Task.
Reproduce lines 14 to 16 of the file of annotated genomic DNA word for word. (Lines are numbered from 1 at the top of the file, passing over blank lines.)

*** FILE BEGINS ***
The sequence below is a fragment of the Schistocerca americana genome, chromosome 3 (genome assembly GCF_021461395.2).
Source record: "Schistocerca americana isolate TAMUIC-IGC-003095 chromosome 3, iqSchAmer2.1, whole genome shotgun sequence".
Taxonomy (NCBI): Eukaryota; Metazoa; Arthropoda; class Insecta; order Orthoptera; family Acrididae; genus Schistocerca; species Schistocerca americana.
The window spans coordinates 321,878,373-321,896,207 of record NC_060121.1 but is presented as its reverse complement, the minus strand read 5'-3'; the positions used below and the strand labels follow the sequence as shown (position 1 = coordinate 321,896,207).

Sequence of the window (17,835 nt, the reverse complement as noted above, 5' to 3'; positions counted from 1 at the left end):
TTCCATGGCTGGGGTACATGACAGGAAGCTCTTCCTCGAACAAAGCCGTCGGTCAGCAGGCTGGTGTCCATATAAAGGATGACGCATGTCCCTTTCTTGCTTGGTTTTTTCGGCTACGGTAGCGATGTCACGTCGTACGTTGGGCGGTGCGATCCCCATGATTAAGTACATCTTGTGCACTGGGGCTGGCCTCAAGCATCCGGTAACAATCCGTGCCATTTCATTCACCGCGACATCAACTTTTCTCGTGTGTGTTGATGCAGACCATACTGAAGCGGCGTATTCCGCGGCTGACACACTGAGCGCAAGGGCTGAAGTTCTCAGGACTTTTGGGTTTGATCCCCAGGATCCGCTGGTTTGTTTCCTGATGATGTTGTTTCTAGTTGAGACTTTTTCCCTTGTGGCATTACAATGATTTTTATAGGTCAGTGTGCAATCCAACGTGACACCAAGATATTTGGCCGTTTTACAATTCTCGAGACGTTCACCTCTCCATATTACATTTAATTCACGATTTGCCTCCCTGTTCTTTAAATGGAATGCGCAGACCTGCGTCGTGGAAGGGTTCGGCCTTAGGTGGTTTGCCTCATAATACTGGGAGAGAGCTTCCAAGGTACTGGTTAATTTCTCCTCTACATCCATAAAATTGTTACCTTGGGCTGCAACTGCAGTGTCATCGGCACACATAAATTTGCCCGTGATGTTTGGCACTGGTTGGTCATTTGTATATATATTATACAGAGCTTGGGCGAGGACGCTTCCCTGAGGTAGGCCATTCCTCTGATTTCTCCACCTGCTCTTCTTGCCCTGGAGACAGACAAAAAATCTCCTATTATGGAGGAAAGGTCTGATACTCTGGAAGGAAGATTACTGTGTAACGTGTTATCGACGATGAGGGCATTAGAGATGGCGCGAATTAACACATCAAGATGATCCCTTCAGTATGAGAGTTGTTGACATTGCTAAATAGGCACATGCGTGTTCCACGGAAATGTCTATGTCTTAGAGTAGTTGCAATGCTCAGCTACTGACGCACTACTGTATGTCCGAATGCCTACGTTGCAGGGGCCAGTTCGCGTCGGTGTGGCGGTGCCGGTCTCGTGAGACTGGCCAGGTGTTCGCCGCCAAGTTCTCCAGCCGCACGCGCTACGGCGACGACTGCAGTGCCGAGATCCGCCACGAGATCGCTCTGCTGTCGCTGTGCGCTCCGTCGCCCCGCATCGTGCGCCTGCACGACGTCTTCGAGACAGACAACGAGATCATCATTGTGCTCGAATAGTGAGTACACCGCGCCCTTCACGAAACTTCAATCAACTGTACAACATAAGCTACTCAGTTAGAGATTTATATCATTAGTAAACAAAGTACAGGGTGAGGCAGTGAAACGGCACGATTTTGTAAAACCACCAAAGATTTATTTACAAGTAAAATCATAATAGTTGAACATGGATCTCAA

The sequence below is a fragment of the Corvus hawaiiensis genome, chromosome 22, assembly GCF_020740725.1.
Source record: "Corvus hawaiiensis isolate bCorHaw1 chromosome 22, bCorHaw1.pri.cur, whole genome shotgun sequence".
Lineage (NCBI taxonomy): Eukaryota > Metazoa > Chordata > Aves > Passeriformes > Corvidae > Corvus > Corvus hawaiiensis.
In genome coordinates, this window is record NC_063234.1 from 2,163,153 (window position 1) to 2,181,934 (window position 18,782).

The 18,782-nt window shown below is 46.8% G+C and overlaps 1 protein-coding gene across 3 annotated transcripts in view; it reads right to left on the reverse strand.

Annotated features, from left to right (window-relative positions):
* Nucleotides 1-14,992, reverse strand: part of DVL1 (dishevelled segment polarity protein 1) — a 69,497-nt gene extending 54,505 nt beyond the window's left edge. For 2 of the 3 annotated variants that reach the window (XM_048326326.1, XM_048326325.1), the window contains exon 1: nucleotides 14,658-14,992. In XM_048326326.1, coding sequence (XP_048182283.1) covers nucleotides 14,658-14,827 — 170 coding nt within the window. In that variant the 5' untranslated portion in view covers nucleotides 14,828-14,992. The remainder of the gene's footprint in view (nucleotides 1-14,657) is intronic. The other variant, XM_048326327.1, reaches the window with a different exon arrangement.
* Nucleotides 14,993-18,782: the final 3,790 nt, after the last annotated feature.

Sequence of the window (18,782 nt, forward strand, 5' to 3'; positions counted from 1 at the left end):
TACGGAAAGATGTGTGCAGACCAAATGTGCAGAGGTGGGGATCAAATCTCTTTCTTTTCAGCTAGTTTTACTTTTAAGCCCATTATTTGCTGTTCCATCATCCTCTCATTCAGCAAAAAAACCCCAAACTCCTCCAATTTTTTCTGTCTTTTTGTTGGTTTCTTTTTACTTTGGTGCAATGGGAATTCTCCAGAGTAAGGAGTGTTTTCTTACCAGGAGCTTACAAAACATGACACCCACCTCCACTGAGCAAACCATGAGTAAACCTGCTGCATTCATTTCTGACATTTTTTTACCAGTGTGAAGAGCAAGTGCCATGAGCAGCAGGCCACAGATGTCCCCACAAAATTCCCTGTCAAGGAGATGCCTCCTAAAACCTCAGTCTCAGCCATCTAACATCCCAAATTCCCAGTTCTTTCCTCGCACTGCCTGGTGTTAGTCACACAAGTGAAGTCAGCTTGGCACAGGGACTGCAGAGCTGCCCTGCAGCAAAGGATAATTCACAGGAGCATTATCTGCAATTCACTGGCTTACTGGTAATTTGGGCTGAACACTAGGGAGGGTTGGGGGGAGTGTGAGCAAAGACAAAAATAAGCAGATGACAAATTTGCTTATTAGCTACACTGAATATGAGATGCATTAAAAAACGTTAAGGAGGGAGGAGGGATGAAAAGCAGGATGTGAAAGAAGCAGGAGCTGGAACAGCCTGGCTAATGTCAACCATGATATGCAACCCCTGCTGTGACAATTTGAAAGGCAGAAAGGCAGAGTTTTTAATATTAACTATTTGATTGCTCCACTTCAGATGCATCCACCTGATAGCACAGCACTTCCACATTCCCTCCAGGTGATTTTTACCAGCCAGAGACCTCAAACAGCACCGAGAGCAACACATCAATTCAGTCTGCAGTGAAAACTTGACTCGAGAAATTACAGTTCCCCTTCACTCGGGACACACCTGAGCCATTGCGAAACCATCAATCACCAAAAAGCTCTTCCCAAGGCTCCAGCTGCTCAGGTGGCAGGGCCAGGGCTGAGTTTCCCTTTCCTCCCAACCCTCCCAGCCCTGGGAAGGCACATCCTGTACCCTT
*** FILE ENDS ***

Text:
* Nucleotides 14,993-18,782: the final 3,790 nt, after the last annotated feature.

Sequence of the window (18,782 nt, forward strand, 5' to 3'; positions counted from 1 at the left end):
TACGGAAAGATGTGTGCAGACCAAATGTGCAGAGGTGGGGATCAAATCTCTTTCTTTTCAGCTAGTTTTACTTTTAAGCCCATTATTTGCTGTTCCATCATCCTCTCATTCAGCAAAAAAACCCCAAACTCCTCCAATTTTTTCTGTCTTTTTGTTGGTTTCTTTTTACTTTGGTGCAATGGGAATTCTCCAGAGTAAGGAGTGTTTTCTTACCAGGAGCTTACAAAACATGACACCCACCTCCACTGAGCAAACCATGAGTAAACCTGCTGCATTCATTTCTGACATTTTTTTACCAGTGTGAAGAGCAAGTGCCATGAGCAGCAGGCCACAGATGTCCCCACAAAATTCCCTGTCAAGGAGATGCCTCCTAAAACCTCAGTCTCAGCCATCTAACATCCCAAATTCCCAGTTCTTTCCTCGCACTGCCTGGTGTTAGTCACACAAGTGAAGTCAGCTTGGCACAGGGACTGCAGAGCTGCCCTGCAGCAAAGGATAATTCACAGGAGCATTATCTGCAATTCACTGGCTTACTGGTAATTTGGGCTGAACACTAGGGAGGGTTGGGGGGAGTGTGAGCAAAGACAAAAATAAGCAGATGACAAATTTGCTTATTAGCTACACTGAATATGAGATGCATTAAAAAACGTTAAGGAGGGAGGAGGGATGAAAAGCAGGATGTGAAAGAAGCAGGAGCTGGAACAGCCTGGCTAATGTCAACCATGATATGCAACCCCTGCTGTGACAATTTGAAAGGCAGAAAGGCAGAGTTTTTAATATTAACTATTTGATTGCTCCACTTCAGATGCATCCACCTGATAGCACAGCACTTCCACATTCCCTCCAGGTGATTTTTACCAGCCAGAGACCTCAAACAGCACCGAGAGCAACACATCAATTCAGTCTGCAGTGAAAACTTGACTCGAGAAATTACAGTTCCCCTTCACTCGGGACACACCTGAGCCATTGCGAAACCATCAATCACCAAAAAGCTCTTCCCAAGGCTCCAGCTGCTCAGGTGGCAGGGCCAGGGCTGAGTTTCCCTTTCCTCCCAACCCTCCCAGCCCTGGGAAGGCACATCCTGTACCCTT